the choice of surrendering to the communists or continuing against all odds. There was talk in the press and moves were made
to test the ground for a possible transfer of the seat of the government-in-exile to Dublin, but nothing came of it.
From then on, what really mattered to the consular staff was not politics but assistance to former soldiers and refugees to
regain their status of normal citizens. The staff issued confirmations of citizenship, birth and marriage certificates, affidavits,
demobilization papers, testimonials, etc. Hundreds of documents were processed every day, above all passports, which were
recognized by most countries (though not by Great Britain) and served as proof that the holder didn't come from a Soviet-controlled
part of Europe.
The Irish, more out of principle than national interest, helped Poles to preserve a sense of dignity, but also advised the
Consul General to avoid unnecessary provocation where his influential counterparts was concerned. When Dobrzynski resigned
in January 1954, at the age of 71, he was replaced by Zofia Zaleska, and shortly afterwards by Pawel Czerwinski. The office
officially closed in March 1958, and provisional diplomatic relations with communist Poland were established by Ireland in
From 1940 on, the Consulate served as the repository for the archives of the Foreign Ministry. Besides the shortage of space
in London, the heavy bombing constituted a grave threat to the safety of the records. In addition, Poles increasingly distrusted
the British government, which they found much too accommodating to Soviet demands; the neutral state of Ireland provided the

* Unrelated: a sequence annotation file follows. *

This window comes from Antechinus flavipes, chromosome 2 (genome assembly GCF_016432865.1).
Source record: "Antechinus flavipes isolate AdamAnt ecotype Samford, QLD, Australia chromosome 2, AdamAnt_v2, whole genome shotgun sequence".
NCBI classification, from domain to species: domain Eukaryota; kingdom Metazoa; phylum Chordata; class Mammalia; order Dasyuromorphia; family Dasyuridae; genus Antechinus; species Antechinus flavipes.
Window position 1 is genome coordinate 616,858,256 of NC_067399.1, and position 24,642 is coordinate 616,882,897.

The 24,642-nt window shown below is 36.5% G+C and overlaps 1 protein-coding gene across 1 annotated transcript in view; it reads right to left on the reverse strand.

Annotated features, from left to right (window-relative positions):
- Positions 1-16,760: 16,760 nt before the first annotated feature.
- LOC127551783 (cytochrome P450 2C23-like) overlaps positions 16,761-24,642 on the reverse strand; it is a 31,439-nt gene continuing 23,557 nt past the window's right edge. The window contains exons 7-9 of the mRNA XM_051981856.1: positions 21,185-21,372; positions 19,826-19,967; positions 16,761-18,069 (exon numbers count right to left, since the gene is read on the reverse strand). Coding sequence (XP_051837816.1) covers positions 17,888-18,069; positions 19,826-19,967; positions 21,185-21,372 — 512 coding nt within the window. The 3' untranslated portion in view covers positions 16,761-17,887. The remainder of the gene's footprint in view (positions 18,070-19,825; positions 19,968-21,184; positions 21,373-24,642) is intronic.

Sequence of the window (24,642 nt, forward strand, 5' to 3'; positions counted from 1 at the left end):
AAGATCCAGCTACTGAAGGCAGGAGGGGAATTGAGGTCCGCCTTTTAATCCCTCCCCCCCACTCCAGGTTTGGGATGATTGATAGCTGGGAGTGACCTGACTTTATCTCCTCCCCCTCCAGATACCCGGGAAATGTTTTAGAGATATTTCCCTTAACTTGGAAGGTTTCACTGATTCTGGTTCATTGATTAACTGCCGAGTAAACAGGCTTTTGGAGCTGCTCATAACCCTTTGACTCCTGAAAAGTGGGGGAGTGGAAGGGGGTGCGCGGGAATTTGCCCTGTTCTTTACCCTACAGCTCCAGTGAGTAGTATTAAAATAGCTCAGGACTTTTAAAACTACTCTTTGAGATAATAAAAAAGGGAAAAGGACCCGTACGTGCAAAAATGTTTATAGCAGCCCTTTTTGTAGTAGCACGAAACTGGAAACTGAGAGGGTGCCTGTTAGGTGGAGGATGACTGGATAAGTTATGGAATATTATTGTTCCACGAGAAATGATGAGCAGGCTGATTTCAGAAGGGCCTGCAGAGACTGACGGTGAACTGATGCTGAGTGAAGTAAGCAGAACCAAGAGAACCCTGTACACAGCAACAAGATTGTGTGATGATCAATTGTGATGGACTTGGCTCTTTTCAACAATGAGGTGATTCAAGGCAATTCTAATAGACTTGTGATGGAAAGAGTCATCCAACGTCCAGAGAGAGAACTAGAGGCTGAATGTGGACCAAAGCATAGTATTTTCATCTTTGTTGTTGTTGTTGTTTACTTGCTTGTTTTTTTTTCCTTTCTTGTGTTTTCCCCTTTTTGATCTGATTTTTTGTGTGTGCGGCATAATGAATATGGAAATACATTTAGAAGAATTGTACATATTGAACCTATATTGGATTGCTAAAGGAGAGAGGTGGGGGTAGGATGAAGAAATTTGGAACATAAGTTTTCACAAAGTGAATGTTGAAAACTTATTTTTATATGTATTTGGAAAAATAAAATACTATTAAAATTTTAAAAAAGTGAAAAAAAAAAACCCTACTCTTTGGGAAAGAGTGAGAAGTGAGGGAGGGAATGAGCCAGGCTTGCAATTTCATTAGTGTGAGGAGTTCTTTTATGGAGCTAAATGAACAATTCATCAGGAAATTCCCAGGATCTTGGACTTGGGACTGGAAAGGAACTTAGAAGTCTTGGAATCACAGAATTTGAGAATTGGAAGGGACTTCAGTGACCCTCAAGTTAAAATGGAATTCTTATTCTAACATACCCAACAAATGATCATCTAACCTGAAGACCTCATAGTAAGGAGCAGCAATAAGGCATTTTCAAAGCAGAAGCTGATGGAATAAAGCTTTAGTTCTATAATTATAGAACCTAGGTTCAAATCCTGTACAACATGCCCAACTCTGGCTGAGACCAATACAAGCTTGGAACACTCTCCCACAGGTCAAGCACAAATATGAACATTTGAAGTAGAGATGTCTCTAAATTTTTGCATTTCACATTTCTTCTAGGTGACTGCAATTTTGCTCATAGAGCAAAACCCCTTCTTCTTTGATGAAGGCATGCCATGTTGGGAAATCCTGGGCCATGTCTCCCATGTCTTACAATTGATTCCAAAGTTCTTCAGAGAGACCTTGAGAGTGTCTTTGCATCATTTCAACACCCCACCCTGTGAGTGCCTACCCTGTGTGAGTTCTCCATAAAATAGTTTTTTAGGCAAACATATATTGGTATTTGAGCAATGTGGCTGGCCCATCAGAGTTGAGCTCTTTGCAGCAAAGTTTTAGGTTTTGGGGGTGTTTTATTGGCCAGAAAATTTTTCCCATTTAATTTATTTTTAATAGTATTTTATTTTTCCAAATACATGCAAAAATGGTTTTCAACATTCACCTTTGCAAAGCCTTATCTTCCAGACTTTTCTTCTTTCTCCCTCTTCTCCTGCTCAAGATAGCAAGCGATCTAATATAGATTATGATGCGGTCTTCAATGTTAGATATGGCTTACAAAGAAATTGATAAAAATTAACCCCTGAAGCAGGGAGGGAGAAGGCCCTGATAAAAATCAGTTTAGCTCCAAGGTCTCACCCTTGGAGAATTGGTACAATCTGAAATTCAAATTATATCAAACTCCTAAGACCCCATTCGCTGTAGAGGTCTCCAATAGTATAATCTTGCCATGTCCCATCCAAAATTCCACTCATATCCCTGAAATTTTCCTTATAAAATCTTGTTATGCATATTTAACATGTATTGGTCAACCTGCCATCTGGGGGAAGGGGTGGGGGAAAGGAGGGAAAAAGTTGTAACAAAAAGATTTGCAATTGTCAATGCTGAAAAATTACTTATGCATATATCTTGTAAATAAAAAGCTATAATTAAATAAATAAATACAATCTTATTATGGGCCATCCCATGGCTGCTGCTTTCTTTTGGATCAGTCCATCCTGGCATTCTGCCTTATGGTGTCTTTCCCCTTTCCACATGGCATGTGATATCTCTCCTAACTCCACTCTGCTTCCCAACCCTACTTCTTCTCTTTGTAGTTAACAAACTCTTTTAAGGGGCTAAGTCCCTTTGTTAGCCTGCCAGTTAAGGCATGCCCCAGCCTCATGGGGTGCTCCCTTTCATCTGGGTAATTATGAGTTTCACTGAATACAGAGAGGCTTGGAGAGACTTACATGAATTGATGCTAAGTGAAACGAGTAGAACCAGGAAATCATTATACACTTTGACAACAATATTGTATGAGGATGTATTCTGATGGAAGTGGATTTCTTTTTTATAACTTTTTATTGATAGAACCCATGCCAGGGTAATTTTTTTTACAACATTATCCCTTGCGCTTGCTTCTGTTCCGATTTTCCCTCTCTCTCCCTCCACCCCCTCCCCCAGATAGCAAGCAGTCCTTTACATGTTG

necessary security conditions. Nevertheless, the staff found it increasingly difficult to deal with the size of incoming
materials--annual installments shipped from London across the Irish Sea at the beginning of each new year. It is not surprising,
therefore, that as early as 1943 the idea of shipping them farther across the ocean emerged, with the Hoover Library (as it
was then called) as the final recipient.
The records of the Consulate General in Dublin were eventually acquired by the Hoover Archives in 1959 as part of the Foreign
Ministry collection, and were accessioned in the early 1990s as a separate collection. Its classification system is the same
as that of the Ministry, established in the 1930s and consisting of 900 index numbers, 200 of which were left blank, available
to be used for additional topics, which is in fact what happened during the war. Of course, not all 900 are always used:
the records of the Consulate General in Dublin (which, incidentally, was the last to follow the old pattern) cover only about
hundred of them.
For a complete listing of the numbers in that classification system, please consult the series list of the register to the
"Poland. Ministerstwo Spraw Zagranicznych" records.
A microfilm copy of these materials has been deposited in the State Archives of Poland in Warsaw.
For further study on the affairs of the Consulate General in Dublin, the researcher is advised to contact the Sikorski Institute
in London, which, in 1981, acquired over twelve feet of material entitled "The Polish Consulate-General in Dublin," covering
the period of 1940-1945, and consisting mostly of approximately 2000 personal files.
The following terms have been used to index the description of this collection in the repository's online public access catalog.
World War, 1939-1945--Poland.
World War, 1939-1945--Governments in exile.
World War, 1939-1945.